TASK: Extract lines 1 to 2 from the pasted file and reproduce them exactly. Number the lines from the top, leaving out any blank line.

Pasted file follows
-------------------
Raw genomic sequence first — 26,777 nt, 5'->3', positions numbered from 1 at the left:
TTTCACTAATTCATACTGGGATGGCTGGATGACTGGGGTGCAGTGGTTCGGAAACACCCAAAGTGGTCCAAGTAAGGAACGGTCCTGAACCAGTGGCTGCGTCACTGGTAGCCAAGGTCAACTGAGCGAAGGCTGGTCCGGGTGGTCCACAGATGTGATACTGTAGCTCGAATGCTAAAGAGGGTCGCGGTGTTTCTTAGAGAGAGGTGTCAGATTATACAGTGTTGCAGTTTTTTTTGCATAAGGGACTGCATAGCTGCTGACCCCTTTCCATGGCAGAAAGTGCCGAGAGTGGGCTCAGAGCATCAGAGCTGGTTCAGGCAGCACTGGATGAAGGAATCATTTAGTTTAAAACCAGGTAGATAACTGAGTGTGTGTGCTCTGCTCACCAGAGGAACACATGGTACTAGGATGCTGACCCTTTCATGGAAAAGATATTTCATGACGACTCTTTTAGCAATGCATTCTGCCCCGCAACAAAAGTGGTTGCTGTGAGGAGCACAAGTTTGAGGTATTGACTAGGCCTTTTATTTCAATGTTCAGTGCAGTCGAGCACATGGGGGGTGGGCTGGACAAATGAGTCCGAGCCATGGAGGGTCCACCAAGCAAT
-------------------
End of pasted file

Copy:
Raw genomic sequence first — 26,777 nt, 5'->3', positions numbered from 1 at the left:
TTTCACTAATTCATACTGGGATGGCTGGATGACTGGGGTGCAGTGGTTCGGAAACACCCAAAGTGGTCCAAGTAAGGAACGGTCCTGAACCAGTGGCTGCGTCACTGGTAGCCAAGGTCAACTGAGCGAAGGCTGGTCCGGGTGGTCCACAGATGTGATACTGTAGCTCGAATGCTAAAGAGGGTCGCGGTGTTTCTTAGAGAGAGGTGTCAGATTATACAGTGTTGCAGTTTTTTTTGCATAAGGGACTGCATAGCTGCTGACCCCTTTCCATGGCAGAAAGTGCCGAGAGTGGGCTCAGAGCATCAGAGCTGGTTCAGGCAGCACTGGATGAAGGAATCATTTAGTTTAAAACCAGGTAGATAACTGAGTGTGTGTGCTCTGCTCACCAGAGGAACACATGGTACTAGGATGCTGACCCTTTCATGGAAAAGATATTTCATGACGACTCTTTTAGCAATGCATTCTGCCCCGCAACAAAAGTGGTTGCTGTGAGGAGCACAAGTTTGAGGTATTGACTAGGCCTTTTATTTCAATGTTCAGTGCAGTCGAGCACATGGGGGGTGGGCTGGACAAATGAGTCCGAGCCATGGAGGGTCCACCAAGCAAT